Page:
The branches of this tree are filled with church-going, working people, a Pullman Porter, some teachers, a slew of life of the party-types including the legendary Ms. B., a sprinkle of ministers, a former Ebony Fashion Fair model, police officers, and a jazz musician, me thinks. My roots are indeed vaulted and strong as the Redwoods which help stabilize me as I rush madly and excitedly around the world looking for something that is already within me.
I will travel all the way to Africa to realize, yet again, that my mother is usually right. "Your roots begin with me, " she curtly noted in an semi-uncomfortable conversation we had over 10 years ago.
I must remember that sometimes the journey is much more important than the destination.
Southeast Asia is the warming. India is the passion. Africa is the reckoning.
I finally kissed reality on Thursday. I've realized that I may not have enough money to travel to the Middle East and Africa. This realization brought a little sting of pain into my heart. My great consolation is that I have enough funds to travel around Southeast Asia and India for at least 6 months. And I have enough time to savor my experiences in those diverse countries. However, Africa, oh, Africa is another matter!
I believe my feet need to touch African soil. I think visiting an African country is a very important experience for African-Americans. I can't let my Africa itinerary die without a fight! Right now, I have all the time in the world to travel to places that my soul craves to see and I want to take advantage of it. I know I'll always be a traveler. However, I'm not sure if in the future I'll have time to linger and soak up the energy of a country and its people for a months at a time. Therefore it is imperative for me to find a way to get to Africa. I believe I may be able to travel from India to an African nation in 2006 using my "cushion fund." This means that I may return to the U.S.A. with no money. (My poor family! ;)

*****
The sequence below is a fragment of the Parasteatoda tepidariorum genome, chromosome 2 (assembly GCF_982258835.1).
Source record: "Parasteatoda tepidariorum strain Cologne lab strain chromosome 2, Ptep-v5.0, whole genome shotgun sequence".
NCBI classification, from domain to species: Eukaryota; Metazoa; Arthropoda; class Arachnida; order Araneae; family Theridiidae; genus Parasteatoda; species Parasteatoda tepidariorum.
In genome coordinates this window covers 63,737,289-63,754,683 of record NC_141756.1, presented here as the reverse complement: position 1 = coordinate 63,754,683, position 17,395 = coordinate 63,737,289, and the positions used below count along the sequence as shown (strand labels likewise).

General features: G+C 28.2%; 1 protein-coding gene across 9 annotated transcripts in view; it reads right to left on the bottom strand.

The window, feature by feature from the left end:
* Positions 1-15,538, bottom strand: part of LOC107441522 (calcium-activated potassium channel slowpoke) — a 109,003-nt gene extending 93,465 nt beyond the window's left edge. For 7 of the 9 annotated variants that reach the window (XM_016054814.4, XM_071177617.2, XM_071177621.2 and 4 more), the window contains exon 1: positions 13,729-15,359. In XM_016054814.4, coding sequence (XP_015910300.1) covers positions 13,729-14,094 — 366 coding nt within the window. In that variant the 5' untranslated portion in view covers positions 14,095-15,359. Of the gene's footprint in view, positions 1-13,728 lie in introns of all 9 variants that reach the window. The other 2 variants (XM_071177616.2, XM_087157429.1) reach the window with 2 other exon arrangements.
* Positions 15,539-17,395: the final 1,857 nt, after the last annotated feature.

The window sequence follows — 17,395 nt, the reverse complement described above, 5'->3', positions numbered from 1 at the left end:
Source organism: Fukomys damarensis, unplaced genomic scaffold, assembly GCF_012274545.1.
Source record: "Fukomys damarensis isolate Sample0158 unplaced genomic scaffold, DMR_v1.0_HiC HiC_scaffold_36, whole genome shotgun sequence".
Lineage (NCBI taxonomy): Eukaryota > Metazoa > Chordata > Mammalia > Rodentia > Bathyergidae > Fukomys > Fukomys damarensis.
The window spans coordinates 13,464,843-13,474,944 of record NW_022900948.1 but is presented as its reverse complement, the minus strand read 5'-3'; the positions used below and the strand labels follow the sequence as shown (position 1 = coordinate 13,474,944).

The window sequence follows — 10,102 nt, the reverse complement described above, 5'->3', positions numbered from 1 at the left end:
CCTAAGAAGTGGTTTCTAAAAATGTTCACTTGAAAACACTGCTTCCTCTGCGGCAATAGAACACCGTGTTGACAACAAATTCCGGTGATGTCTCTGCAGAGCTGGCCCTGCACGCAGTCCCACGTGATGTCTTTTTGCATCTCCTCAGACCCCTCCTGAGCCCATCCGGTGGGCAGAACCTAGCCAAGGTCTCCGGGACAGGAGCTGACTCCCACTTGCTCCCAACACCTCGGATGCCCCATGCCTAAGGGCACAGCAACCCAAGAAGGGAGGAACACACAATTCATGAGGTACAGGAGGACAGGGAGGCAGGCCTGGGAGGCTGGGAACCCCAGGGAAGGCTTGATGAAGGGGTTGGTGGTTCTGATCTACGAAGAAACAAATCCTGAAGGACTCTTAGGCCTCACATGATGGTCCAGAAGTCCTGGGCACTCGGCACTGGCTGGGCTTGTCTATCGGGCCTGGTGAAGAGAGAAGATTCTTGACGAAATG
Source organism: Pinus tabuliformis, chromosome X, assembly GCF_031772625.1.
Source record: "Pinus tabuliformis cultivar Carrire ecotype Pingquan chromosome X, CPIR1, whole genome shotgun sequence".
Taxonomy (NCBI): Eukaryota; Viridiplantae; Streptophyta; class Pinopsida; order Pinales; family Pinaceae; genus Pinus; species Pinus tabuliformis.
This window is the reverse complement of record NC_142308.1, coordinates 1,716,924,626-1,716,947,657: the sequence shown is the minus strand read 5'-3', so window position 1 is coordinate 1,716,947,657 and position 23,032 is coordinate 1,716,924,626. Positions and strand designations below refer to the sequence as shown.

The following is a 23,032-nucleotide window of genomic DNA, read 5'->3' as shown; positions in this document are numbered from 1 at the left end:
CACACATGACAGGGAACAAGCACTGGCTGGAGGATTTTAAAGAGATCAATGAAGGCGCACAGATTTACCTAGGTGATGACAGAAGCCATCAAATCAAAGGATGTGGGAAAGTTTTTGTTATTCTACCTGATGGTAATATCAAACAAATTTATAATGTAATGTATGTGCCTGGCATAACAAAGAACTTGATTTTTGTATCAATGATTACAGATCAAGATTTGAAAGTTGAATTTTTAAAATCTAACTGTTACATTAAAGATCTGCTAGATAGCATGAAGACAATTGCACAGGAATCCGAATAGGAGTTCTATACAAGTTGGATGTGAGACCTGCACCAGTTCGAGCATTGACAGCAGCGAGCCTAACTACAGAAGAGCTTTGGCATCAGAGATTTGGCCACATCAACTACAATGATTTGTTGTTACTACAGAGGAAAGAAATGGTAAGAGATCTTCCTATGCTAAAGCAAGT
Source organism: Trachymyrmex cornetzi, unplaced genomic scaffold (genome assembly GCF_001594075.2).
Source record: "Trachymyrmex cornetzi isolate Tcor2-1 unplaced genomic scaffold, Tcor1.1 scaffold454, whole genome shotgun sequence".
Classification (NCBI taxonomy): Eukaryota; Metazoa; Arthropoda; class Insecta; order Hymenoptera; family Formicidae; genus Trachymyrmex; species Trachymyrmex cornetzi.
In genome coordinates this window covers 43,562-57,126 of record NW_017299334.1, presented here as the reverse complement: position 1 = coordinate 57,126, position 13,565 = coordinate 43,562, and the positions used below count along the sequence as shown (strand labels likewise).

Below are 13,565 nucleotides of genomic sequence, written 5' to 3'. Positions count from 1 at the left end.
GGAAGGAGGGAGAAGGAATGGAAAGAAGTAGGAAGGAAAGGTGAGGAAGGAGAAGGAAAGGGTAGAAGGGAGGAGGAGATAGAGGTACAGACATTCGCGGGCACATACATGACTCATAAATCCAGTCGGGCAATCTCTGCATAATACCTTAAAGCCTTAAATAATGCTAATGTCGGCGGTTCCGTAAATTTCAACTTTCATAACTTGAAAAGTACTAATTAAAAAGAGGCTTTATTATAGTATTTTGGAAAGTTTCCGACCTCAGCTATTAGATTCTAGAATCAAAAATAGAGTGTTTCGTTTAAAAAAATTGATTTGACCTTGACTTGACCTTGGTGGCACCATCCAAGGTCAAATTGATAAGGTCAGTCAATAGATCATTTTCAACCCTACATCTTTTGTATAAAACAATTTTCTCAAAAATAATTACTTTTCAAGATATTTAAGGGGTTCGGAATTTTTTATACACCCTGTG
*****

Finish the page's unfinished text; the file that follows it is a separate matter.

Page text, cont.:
So, I've decided it is best to focus on planning my travels throughout Southeast Asia and India at this point in time. This will be the first leg of Ms. World's BLACK GIRLS RULE! Tour. The second leg will commence after I've conquered India with my own special Brown Sugar charm.
Friday, April 29th is Green Day in Japan. It is a national holiday, so I'm off from school. I had an impromptu lunch with Cousin Jo, Chinatown Spice, and Sexxy Phil at a delicious new Indian restaurant in Toyama City. The butter chicken curry was to die for!
I'm a born groupie! I was also born to be a cheerleader! I think my groupie-ness is in kinship with my inner cheerleader-ness.
I spent last Friday night hanging out with Chinatown Spice in the hood of Namerikawa. I was browsing some magazines in her possession when I stumbled upon it. My new lust. My new sensation... Naveen Andrews!